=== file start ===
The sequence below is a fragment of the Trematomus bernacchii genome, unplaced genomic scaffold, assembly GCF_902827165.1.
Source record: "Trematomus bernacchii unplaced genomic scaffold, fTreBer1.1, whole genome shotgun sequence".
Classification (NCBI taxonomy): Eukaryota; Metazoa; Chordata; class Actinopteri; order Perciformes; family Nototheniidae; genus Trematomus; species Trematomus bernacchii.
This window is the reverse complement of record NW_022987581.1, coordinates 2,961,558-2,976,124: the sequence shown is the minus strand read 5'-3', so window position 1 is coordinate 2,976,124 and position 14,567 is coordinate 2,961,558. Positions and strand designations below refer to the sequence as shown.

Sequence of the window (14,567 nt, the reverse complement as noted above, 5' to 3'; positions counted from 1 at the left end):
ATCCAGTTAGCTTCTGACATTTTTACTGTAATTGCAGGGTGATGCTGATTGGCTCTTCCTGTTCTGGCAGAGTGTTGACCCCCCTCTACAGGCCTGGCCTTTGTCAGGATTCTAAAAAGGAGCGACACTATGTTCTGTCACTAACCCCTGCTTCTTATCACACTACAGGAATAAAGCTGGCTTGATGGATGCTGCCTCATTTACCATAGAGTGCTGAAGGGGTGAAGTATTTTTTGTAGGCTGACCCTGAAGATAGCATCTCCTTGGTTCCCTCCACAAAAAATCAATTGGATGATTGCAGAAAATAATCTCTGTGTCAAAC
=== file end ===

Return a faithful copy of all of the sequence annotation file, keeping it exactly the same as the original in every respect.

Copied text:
The sequence below is a fragment of the Trematomus bernacchii genome, unplaced genomic scaffold, assembly GCF_902827165.1.
Source record: "Trematomus bernacchii unplaced genomic scaffold, fTreBer1.1, whole genome shotgun sequence".
Classification (NCBI taxonomy): Eukaryota; Metazoa; Chordata; class Actinopteri; order Perciformes; family Nototheniidae; genus Trematomus; species Trematomus bernacchii.
This window is the reverse complement of record NW_022987581.1, coordinates 2,961,558-2,976,124: the sequence shown is the minus strand read 5'-3', so window position 1 is coordinate 2,976,124 and position 14,567 is coordinate 2,961,558. Positions and strand designations below refer to the sequence as shown.

Sequence of the window (14,567 nt, the reverse complement as noted above, 5' to 3'; positions counted from 1 at the left end):
ATCCAGTTAGCTTCTGACATTTTTACTGTAATTGCAGGGTGATGCTGATTGGCTCTTCCTGTTCTGGCAGAGTGTTGACCCCCCTCTACAGGCCTGGCCTTTGTCAGGATTCTAAAAAGGAGCGACACTATGTTCTGTCACTAACCCCTGCTTCTTATCACACTACAGGAATAAAGCTGGCTTGATGGATGCTGCCTCATTTACCATAGAGTGCTGAAGGGGTGAAGTATTTTTTGTAGGCTGACCCTGAAGATAGCATCTCCTTGGTTCCCTCCACAAAAAATCAATTGGATGATTGCAGAAAATAATCTCTGTGTCAAAC